Bring on the bombs, we're going to war. Like it or not, apparently.

posted 18 March 2003
Bring on the bombs, we're going to war. Like it or not, apparently.
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Well, tomorrow, we go to war it seems. And so I've been thinking about war, and my thoughts about...

posted 18 March 2003

Well, tomorrow, we go to war it seems. And so I've been thinking about war, and my thoughts about this war have crystallised, so I thought I'd write them down, since hey, it's my blog, I can write what I want. You want to read what everyone else thinks, go read Wabson or something.

(Update: Cross-posted to Free Trinidad.org)

This war is about humanitarian principles. This war is about revenge. This war is about containing threats. This war is about oil. This war is about money. This war is about a fundamental clash of ideologies. This war is about containing a mad dictator.

This war is about all of those things. This war is justified, but that is not why this war is being fought.

First, let me annoy you with some home-made political theory. We (the readers of Seldo.Com, such as you are) live in capitalist democracies. Both terms of that are open to debate sometimes, but that's generally what they are. What doesn't often come up is that a "capitalist democracy" is a contradiction in terms. In a capitalist society, money is what rules. He who makes the most money, makes the rules, and the only unchangeable laws concern supply and demand. In a democratic society, people makes the rules. Whatever the most people think is the rule, becomes the rule. Most of the time, these ideologies can co-exist, because most people are happy with the rules that allow them to become rich or at least comfortable. But clashes occur sometimes, and neither side always wins. We're more familiar with the democratic side winning: when a lot of people support welfare or free medical treatment, for instance, we make rules that don't make anybody any money and in fact are often distinctly anti-capitalist. But when the opposite happens, and what makes the most money wins over what most people want, we get upset. The money can sometimes win over democracy because our democracies are structured such that we tend to give the power to people who are already rich -- it takes money, lots of money, to win an election. This means that our democratically-elected officials, when tempted by enough money, will do things that we don't want. Fine. Democracy works, so we can un-elect them. But sometimes, not fast enough. Which brings us to the war in Iraq.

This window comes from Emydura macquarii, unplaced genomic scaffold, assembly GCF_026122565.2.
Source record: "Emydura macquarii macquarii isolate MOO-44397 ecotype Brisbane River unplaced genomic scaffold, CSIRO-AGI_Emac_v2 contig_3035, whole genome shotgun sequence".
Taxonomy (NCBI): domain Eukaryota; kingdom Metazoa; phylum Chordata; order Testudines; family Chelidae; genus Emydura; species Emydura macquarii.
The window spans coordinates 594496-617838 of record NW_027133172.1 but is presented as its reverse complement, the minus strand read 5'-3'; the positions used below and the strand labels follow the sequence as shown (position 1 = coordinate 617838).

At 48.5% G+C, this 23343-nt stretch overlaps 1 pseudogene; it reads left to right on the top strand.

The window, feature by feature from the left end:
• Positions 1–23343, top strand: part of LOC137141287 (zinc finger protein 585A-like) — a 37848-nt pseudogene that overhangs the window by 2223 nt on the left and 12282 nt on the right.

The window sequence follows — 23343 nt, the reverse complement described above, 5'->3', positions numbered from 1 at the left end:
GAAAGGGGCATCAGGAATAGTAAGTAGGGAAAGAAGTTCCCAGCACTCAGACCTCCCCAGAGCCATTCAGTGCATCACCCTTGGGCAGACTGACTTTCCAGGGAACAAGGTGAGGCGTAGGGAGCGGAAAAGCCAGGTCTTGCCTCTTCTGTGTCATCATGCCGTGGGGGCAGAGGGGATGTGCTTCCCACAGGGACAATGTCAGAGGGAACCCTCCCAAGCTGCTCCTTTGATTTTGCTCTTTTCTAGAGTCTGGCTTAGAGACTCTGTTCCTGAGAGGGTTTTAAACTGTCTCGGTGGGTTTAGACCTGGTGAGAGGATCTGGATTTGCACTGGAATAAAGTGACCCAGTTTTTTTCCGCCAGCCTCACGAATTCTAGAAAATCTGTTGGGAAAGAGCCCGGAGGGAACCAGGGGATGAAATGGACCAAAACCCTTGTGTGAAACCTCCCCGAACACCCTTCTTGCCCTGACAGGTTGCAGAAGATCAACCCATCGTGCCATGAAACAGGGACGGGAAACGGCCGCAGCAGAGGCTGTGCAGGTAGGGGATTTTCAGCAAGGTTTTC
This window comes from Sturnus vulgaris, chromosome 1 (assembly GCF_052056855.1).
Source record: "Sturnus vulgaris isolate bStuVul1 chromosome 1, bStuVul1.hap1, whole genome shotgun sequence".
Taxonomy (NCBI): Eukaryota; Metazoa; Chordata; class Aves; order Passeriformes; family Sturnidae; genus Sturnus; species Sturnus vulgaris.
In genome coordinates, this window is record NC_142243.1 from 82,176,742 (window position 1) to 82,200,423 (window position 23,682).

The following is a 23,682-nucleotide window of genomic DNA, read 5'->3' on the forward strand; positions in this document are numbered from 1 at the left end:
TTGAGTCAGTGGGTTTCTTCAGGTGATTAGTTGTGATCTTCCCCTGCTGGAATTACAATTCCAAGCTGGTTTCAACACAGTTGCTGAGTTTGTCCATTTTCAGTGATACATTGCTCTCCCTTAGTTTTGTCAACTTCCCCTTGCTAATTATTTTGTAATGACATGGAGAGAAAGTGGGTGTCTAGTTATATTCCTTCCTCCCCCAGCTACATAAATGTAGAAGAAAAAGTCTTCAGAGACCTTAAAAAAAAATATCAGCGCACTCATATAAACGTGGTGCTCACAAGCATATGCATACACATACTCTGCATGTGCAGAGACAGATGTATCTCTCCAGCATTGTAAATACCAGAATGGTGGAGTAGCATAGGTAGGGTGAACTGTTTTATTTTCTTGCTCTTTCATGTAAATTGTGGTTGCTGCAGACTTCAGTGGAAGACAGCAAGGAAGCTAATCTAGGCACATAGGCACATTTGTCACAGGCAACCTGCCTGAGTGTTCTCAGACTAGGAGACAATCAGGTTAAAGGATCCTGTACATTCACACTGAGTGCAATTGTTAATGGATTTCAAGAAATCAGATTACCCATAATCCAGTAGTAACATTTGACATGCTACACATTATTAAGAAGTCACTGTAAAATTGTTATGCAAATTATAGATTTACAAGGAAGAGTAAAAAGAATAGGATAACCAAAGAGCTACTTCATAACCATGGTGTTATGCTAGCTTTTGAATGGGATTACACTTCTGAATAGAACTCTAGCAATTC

Why are some of us going into Iraq, when we are democracies and the majority don't want us to go?[1] The answer is money. Why are the rest of the democracies not also going in? Is it because they're more democratic. Bullshit. It's because there's money on both sides. The US knows that having its vital oil supplies controlled by hostile nations is a bad idea, since that will lose it money.[2] France and Russia know that Iraq isn't very hostile to them, and does business with them on the down-low quite a lot. So war will lose them money. So the USA will want war, and France and Russia won't. I suppose Germany must be making some money somewhere too. It all comes down to money, because we keep electing rich people with big honking conflicts of interest to rule our country. So, we should probably un-elect a bunch of people around now.